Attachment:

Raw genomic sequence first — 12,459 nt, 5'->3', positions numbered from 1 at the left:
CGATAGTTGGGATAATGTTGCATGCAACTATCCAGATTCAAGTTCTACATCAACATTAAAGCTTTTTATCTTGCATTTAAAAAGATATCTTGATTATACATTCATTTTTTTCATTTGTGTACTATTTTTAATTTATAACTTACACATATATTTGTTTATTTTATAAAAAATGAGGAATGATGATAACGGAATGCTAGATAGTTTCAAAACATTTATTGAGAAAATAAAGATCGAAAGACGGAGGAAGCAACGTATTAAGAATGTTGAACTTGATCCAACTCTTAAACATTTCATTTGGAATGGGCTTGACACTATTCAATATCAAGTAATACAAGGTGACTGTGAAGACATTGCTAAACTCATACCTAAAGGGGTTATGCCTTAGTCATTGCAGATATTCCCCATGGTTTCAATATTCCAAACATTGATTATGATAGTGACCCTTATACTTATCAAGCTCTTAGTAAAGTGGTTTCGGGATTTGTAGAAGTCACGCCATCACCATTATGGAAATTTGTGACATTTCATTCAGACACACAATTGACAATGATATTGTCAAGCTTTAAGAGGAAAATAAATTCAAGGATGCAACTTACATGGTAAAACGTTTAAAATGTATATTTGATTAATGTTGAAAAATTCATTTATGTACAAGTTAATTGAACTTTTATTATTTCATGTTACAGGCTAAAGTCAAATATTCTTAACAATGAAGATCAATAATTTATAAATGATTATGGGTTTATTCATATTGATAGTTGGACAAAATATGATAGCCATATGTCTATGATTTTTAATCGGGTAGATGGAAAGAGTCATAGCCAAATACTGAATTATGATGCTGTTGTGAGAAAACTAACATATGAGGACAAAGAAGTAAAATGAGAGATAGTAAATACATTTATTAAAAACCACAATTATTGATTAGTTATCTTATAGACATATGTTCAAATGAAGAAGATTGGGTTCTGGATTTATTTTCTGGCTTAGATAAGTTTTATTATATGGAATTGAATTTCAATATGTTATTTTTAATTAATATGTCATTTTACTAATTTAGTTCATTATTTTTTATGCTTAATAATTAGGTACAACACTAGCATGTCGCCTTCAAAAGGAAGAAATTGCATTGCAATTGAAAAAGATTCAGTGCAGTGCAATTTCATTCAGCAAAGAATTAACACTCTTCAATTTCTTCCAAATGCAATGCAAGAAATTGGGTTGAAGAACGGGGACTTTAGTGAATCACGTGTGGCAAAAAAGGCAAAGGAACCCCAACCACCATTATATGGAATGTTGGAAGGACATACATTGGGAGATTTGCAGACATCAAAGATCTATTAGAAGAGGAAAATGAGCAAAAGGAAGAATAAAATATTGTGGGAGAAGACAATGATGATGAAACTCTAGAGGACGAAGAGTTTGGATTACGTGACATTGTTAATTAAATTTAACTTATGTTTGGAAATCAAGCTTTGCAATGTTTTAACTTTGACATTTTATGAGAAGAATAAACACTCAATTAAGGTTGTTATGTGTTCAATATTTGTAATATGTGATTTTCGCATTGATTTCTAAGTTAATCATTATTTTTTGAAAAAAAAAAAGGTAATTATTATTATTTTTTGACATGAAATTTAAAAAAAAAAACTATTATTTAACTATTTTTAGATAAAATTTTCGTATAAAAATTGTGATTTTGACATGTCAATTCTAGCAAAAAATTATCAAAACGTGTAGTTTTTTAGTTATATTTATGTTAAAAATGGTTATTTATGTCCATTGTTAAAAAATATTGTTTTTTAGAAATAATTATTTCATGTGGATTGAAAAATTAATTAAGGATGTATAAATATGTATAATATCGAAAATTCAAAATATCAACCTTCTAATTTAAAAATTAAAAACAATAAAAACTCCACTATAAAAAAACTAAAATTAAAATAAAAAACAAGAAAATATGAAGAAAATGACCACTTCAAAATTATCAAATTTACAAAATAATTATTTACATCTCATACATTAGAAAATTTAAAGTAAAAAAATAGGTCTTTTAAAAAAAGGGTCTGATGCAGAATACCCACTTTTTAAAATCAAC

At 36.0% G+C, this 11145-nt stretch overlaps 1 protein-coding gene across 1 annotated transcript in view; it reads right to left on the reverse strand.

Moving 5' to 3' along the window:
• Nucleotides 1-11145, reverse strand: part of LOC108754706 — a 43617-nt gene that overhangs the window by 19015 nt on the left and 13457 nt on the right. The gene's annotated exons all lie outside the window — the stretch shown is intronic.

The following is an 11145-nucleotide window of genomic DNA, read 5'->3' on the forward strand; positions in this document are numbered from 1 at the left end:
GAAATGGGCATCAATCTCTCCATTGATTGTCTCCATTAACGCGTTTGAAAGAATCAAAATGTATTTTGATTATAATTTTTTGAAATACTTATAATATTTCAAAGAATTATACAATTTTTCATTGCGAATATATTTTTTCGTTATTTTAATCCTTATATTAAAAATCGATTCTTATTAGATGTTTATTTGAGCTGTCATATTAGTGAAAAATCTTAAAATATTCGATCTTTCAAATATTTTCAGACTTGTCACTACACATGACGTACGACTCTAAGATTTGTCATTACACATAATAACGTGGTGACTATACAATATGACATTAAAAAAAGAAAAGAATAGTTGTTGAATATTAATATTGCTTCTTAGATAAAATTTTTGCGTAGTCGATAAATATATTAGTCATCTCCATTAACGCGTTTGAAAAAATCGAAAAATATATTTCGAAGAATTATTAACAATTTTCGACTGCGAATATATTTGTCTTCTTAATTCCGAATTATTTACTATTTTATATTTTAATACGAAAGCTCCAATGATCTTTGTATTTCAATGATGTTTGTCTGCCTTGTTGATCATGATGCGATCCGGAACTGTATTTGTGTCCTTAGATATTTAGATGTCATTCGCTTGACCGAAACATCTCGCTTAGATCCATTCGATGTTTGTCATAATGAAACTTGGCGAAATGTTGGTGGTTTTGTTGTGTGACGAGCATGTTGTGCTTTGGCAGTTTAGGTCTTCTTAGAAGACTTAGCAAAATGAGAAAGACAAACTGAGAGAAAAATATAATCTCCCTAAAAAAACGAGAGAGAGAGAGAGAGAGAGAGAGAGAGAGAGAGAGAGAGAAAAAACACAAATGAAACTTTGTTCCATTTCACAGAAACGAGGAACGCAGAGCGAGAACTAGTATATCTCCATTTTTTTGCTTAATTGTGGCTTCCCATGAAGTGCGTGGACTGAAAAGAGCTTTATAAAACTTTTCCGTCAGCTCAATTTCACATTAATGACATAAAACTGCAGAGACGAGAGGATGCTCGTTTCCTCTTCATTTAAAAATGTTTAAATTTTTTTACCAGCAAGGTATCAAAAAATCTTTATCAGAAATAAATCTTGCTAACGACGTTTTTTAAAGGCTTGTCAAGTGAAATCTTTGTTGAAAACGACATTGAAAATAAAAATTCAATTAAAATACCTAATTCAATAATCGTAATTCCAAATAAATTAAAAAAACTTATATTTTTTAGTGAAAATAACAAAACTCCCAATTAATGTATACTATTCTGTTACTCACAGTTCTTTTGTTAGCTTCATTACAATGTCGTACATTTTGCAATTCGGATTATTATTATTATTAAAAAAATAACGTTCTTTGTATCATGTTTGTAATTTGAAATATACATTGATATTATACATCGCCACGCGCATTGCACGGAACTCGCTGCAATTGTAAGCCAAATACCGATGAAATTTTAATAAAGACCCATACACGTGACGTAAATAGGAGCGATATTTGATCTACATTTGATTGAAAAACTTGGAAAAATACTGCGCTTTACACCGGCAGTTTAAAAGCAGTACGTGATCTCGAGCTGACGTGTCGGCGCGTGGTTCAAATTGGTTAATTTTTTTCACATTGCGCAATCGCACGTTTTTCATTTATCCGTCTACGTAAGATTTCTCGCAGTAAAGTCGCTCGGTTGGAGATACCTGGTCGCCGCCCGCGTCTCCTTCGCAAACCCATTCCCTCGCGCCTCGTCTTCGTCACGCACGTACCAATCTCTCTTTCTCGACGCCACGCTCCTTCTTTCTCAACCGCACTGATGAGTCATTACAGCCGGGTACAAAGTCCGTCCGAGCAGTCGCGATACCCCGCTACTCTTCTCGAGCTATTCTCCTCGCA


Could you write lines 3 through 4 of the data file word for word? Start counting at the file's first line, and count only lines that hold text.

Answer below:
At 36.0% G+C, this 11145-nt stretch overlaps 1 protein-coding gene across 1 annotated transcript in view; it reads right to left on the reverse strand.

Moving 5' to 3' along the window: